Re: Garbage Collection - The Trash Begins To Pile Up
Zeljko Vrba wrote:
"Le Chaud Lapin" <firstname.lastname@example.org> writes:
Someone mentioned recently that system-wide named objects have
relatively recently found their way into Linux. This, IMO, is a great
example where someone, somewhere, thought long and hard and realized
that you probably need that.
I'm not sure whether you're being sarcastic here because system-wide named
objects have existed for a long time on SYSV-derived unixes: shared memory,
semaphores and message queues. (Are you talking about other kinds of
objects?) The only thing is that the "name" is a number, not a path name.
Message queues being both communication _and_ synchronization mechanism.
No not being sarcastic. I write entirely in Windows today, so I am not
up to date on what Unix has. If you mean that the name is a number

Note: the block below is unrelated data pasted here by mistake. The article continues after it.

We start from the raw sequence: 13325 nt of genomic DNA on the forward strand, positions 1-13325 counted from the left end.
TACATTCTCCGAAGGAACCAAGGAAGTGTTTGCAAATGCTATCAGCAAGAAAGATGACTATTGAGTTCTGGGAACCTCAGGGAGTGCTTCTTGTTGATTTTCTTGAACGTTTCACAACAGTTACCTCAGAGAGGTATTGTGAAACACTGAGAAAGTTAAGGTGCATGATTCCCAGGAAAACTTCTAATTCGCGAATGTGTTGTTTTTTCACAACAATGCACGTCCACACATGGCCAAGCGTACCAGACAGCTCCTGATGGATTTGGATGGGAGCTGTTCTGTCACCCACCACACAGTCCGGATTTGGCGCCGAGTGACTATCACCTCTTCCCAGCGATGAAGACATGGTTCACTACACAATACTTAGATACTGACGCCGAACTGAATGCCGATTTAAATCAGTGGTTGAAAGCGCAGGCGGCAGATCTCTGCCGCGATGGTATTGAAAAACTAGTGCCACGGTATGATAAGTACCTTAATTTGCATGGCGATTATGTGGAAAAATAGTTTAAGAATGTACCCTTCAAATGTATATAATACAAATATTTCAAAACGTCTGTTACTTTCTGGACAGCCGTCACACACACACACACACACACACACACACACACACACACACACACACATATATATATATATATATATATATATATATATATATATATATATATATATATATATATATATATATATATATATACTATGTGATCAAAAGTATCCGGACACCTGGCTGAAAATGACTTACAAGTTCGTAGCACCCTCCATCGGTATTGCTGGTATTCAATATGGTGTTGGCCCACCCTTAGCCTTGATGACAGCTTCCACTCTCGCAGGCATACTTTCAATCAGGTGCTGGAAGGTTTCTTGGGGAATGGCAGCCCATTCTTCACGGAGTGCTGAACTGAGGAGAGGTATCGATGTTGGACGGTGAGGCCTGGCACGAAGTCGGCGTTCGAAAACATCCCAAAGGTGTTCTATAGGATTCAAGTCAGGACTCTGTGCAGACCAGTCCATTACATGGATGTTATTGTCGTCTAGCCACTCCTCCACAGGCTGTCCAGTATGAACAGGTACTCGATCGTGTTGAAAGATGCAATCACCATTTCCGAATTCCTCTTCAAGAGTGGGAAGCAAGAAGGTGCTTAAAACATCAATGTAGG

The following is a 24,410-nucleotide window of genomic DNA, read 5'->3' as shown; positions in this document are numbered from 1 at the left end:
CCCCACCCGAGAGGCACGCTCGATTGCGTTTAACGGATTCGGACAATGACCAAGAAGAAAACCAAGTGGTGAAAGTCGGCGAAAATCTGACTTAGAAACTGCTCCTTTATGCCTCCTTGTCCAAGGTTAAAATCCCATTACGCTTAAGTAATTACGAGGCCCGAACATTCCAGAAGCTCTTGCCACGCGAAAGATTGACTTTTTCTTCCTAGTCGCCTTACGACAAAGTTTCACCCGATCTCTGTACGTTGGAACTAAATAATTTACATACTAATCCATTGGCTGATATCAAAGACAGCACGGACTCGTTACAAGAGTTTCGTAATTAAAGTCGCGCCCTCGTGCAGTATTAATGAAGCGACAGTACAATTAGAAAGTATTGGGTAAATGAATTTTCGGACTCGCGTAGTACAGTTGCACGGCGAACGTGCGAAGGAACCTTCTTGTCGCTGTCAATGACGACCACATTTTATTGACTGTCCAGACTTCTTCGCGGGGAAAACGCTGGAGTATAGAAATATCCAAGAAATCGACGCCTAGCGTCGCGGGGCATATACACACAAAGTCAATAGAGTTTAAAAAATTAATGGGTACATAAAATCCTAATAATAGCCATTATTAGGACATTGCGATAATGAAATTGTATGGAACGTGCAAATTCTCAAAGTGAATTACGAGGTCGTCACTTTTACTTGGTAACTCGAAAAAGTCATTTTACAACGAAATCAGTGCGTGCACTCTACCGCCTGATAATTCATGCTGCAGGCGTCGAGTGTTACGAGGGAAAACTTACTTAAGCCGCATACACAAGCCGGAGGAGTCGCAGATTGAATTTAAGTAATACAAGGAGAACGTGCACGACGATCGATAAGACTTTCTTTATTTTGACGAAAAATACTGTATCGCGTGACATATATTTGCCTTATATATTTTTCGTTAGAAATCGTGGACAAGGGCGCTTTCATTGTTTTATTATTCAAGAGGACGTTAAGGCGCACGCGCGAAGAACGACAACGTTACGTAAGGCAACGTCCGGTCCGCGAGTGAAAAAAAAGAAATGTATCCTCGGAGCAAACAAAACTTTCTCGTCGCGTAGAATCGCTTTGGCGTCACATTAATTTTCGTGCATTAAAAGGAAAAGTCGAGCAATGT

only, then yes, I think it is a good thing that something more literal
is provided. If the path name allowed is anything of significant
length, then it is much easier for to "negotiate"
"Mutex Shared Between Process A & B Owned By The Rabbit"
than it is to negotiate:
In the former, the it becomes less likely to have a collision.
a big difference since the name has to be negotiated "out of band" anyhow.
I would imagine if the number is typically 32-bits, then there is a
(very small) potential for collision.
What is in your opinion a good set of primitives that the OS should expose?
*This*, IMO, is the fundamental question that the C++ Committee should
be asking itself with regards to threads, etc. :)
As I mentioned in another thread, I think that Microsoft did really
well in this area:
Events, Semaphores, Mutexes, WAITABLE TIMERS!!!. It will be seen at
some point in the future, IMO, that the ability to wait for multiple
synchronization objects at once (WaitForMultipleObjects), is not simply
"nice to have", it is essential for good form.
-Le Chaud Lapin-
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